Talk:Workforce productivity

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Sources[edit]

I've just done a bit of research to try and get some comparative statistics on productivity between countries. I've got population and GDP figures from here and labour force numbers from . . . the CIA, as there's nothing here on that.

The most productive country? . . . Cyprus!? The USA comes in at no.8 France is no.19 amd Germany no.35! This makes no sense to me. Please email me any (polite) suggestions. Natural resources need to be eliminated from the equation. That's why Norway is at no.7 for instance.

Thanks

LookingGlass 13:07, 21 August 2007 (UTC)


Labor Productivity[edit]

LABOR PRODUCTIVITY: OK I am new to this please forebear! I have reviewed the PRODUCTIVITY areas and feel they need a lot of work, plus there does not seem to be any clear consensus around the actual meaning of LABOR PRODUCTIVITY. What is usually determined as Productivity is taking an item produced (Unit of Service UOS) and defining the ratio of hours required to produce this item. This can be extrapolated to whole countries and we must assume that the QUALITY of the goods is well established and accepted. The problems of different amount of work hours in different countries is not really a problem (it is cultural). But none of this is really productivity, it is a form of productivity, a good common sense approach but true Productivity is when we devote ourselves to the following process. WORK (Output in hours as defined by standards NOT as defined by volume. See REQUIRED HOURS. This is then compared to PEOPLE (Hours as defined by WORKED HOURS).

WORK: This is made up of items or volumes of activities that should make up the majority of the work (approximately 80%) these activities should be based on LOCAL standards that are acceptable (hours/minutes per volume). The rest of the work is defined is defined by Administrative hours or Fixed Activities that can be defined as all the other hours or people who are required to help ensure the product is finished, these hours or people come in at 100% of their time and have no standards applied to them. Weekly, Monthly or even Annual activities that happen can be factored into this equation.

LABOR PRODUCTIVITY: Here is an example. Say we have WORK to do at an 'acceptable' standard that will require 8000 hours (converted to Full Time Equivalents FTE's which is 40 hours a week or 8 hrs a day for 5 days a week) 200fte or 200 people. (The work that is defined by local standards and fixed activities).This is the REQUIRED HOURS. And we also have Available Hours 16,000 hours (400 fte or people). Perhaps some of these people (100 FTE OR 4000 HRS)do NOT actually do any 'core' work (16,000 minus 4000 =12,000). They are at MEETINGS, SPECIAL PROJECTS, TRAINING, ETC. This is the WORKED HOURS (12,000). PRODUCTIVITY can be formulated as REQ HRS/WORKED HRS = PRODUCTIVITY PERCENTAGE (e.g. 8000/12000 = 66.6%)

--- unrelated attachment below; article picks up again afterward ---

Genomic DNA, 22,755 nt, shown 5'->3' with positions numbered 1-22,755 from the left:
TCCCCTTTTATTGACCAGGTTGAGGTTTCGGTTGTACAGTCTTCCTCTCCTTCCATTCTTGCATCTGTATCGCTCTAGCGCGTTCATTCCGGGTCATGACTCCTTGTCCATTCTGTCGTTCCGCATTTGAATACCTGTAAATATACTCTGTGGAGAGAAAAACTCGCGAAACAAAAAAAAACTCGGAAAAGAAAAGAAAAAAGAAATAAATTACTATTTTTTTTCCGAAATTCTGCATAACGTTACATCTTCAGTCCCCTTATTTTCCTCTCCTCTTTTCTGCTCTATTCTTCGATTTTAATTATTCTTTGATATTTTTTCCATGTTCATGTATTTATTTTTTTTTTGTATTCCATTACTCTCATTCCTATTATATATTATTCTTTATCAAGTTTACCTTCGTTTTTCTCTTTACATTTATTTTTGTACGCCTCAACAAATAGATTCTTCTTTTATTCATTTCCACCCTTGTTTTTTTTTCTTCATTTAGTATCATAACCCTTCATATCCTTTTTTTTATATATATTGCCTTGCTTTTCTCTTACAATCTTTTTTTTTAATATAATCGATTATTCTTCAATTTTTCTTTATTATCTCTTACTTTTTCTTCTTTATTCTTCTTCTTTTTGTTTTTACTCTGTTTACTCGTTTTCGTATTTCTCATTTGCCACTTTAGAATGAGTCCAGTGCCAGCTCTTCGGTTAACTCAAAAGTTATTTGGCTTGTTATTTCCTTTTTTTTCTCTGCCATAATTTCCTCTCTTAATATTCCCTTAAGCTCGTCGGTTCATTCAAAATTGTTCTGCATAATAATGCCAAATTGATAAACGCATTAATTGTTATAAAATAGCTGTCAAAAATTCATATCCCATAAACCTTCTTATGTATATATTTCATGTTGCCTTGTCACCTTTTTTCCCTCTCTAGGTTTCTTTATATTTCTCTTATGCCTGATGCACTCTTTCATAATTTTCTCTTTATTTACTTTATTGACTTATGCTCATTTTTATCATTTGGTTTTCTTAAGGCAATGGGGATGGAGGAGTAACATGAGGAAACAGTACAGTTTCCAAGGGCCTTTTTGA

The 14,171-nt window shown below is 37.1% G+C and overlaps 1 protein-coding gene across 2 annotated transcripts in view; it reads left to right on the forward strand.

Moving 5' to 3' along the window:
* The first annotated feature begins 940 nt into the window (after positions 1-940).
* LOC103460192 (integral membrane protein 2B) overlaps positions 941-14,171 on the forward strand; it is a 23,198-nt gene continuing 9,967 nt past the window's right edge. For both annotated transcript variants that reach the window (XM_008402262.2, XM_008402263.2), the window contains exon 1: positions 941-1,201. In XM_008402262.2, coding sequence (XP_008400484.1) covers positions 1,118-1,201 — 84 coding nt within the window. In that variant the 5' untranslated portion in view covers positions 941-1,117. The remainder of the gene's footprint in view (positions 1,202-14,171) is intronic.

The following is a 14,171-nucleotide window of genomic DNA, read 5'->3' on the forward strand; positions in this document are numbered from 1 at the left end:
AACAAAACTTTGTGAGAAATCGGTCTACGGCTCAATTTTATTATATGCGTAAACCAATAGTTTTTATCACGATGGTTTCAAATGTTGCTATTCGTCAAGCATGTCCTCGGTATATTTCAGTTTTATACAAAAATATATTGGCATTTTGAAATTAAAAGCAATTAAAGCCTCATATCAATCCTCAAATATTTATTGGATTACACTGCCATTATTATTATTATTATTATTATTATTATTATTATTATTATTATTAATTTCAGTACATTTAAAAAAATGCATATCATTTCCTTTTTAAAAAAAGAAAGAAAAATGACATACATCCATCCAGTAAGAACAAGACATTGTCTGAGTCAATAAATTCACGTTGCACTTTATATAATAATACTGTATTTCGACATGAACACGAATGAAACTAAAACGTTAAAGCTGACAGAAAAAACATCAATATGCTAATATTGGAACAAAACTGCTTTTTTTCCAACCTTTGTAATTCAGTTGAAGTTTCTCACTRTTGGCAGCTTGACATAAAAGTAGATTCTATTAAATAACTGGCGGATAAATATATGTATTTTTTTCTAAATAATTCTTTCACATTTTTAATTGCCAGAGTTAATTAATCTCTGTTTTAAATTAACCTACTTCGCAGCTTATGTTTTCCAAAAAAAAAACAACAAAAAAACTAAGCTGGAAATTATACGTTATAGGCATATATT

LABOR UTILIZATION: This is the WORK divided by the AVAILABLE formulated by REQ HRS/AVAILABLE HRS = UTILIZATION PERCENTAGE (e.g. 8000/16000 =50%) This means the "work" (REQ HRS) to get done by local standards that equal 8000 hrs(200 fte)and we have 16000 hrs (400 fte)WORKED HRS which is Available Hrs minus Special Projects, Meetings, Training etc. Therefore Utilization percentage is 50%. --Dtheiler (talk) 22:01, 18 March 2009 (UTC)


Hi, and thanks for the notification of your comments Dtheiler. Aug 2007 seems a very long time ago now. Have you rewritten the piece? My 2007 comments don't seem to fit the new article at all now.
There must be some standard definitions of the terms and I think that these should be what sets out the stall for the article.
I've only had a brief scan of the new article. First impressions is that it needs to include the data in tabular form from the primary sources for this data. I think it might also be a more comprehensive about current definitions, to cover the points you are raising, before going into the pros and cons about them.
Did you write the original article? Please get back to me if you want any more input.
LookingGlass (talk) 21:23, 19 March 2009 (UTC)